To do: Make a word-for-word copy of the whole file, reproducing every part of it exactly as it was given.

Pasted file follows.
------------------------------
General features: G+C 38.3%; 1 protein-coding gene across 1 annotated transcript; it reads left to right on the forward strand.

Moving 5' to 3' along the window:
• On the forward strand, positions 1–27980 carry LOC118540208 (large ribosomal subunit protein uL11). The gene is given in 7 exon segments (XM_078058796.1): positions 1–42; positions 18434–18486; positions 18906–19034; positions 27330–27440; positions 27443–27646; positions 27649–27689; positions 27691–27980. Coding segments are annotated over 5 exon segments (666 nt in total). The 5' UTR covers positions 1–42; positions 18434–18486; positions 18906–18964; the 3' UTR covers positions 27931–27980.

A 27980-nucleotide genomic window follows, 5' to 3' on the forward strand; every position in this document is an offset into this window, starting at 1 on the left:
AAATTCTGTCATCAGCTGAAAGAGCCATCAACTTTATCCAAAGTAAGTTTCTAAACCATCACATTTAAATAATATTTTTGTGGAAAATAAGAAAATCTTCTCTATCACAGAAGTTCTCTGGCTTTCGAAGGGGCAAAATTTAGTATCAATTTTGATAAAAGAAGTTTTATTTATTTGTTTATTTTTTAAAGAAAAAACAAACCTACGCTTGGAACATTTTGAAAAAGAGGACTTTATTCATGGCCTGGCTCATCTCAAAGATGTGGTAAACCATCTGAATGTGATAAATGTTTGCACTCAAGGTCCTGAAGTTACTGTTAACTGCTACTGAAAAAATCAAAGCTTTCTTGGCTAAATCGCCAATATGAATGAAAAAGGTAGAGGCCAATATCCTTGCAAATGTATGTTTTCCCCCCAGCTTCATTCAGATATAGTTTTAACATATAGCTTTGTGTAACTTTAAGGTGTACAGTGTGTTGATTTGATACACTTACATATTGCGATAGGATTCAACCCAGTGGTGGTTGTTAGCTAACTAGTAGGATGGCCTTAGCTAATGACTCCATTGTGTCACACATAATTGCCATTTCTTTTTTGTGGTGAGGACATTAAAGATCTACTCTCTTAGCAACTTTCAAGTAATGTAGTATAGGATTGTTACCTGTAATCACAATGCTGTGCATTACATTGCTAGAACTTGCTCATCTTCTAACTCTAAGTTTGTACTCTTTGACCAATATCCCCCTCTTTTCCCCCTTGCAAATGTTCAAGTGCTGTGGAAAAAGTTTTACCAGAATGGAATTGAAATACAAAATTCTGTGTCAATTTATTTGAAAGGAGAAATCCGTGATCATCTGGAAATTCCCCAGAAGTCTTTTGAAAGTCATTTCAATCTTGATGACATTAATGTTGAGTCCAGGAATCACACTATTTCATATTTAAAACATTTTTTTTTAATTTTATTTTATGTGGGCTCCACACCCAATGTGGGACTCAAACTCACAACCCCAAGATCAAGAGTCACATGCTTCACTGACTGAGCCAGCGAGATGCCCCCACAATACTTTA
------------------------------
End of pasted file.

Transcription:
General features: G+C 38.3%; 1 protein-coding gene across 1 annotated transcript; it reads left to right on the forward strand.

Moving 5' to 3' along the window:
• On the forward strand, positions 1–27980 carry LOC118540208 (large ribosomal subunit protein uL11). The gene is given in 7 exon segments (XM_078058796.1): positions 1–42; positions 18434–18486; positions 18906–19034; positions 27330–27440; positions 27443–27646; positions 27649–27689; positions 27691–27980. Coding segments are annotated over 5 exon segments (666 nt in total). The 5' UTR covers positions 1–42; positions 18434–18486; positions 18906–18964; the 3' UTR covers positions 27931–27980.

A 27980-nucleotide genomic window follows, 5' to 3' on the forward strand; every position in this document is an offset into this window, starting at 1 on the left:
AAATTCTGTCATCAGCTGAAAGAGCCATCAACTTTATCCAAAGTAAGTTTCTAAACCATCACATTTAAATAATATTTTTGTGGAAAATAAGAAAATCTTCTCTATCACAGAAGTTCTCTGGCTTTCGAAGGGGCAAAATTTAGTATCAATTTTGATAAAAGAAGTTTTATTTATTTGTTTATTTTTTAAAGAAAAAACAAACCTACGCTTGGAACATTTTGAAAAAGAGGACTTTATTCATGGCCTGGCTCATCTCAAAGATGTGGTAAACCATCTGAATGTGATAAATGTTTGCACTCAAGGTCCTGAAGTTACTGTTAACTGCTACTGAAAAAATCAAAGCTTTCTTGGCTAAATCGCCAATATGAATGAAAAAGGTAGAGGCCAATATCCTTGCAAATGTATGTTTTCCCCCCAGCTTCATTCAGATATAGTTTTAACATATAGCTTTGTGTAACTTTAAGGTGTACAGTGTGTTGATTTGATACACTTACATATTGCGATAGGATTCAACCCAGTGGTGGTTGTTAGCTAACTAGTAGGATGGCCTTAGCTAATGACTCCATTGTGTCACACATAATTGCCATTTCTTTTTTGTGGTGAGGACATTAAAGATCTACTCTCTTAGCAACTTTCAAGTAATGTAGTATAGGATTGTTACCTGTAATCACAATGCTGTGCATTACATTGCTAGAACTTGCTCATCTTCTAACTCTAAGTTTGTACTCTTTGACCAATATCCCCCTCTTTTCCCCCTTGCAAATGTTCAAGTGCTGTGGAAAAAGTTTTACCAGAATGGAATTGAAATACAAAATTCTGTGTCAATTTATTTGAAAGGAGAAATCCGTGATCATCTGGAAATTCCCCAGAAGTCTTTTGAAAGTCATTTCAATCTTGATGACATTAATGTTGAGTCCAGGAATCACACTATTTCATATTTAAAACATTTTTTTTTAATTTTATTTTATGTGGGCTCCACACCCAATGTGGGACTCAAACTCACAACCCCAAGATCAAGAGTCACATGCTTCACTGACTGAGCCAGCGAGATGCCCCCACAATACTTTA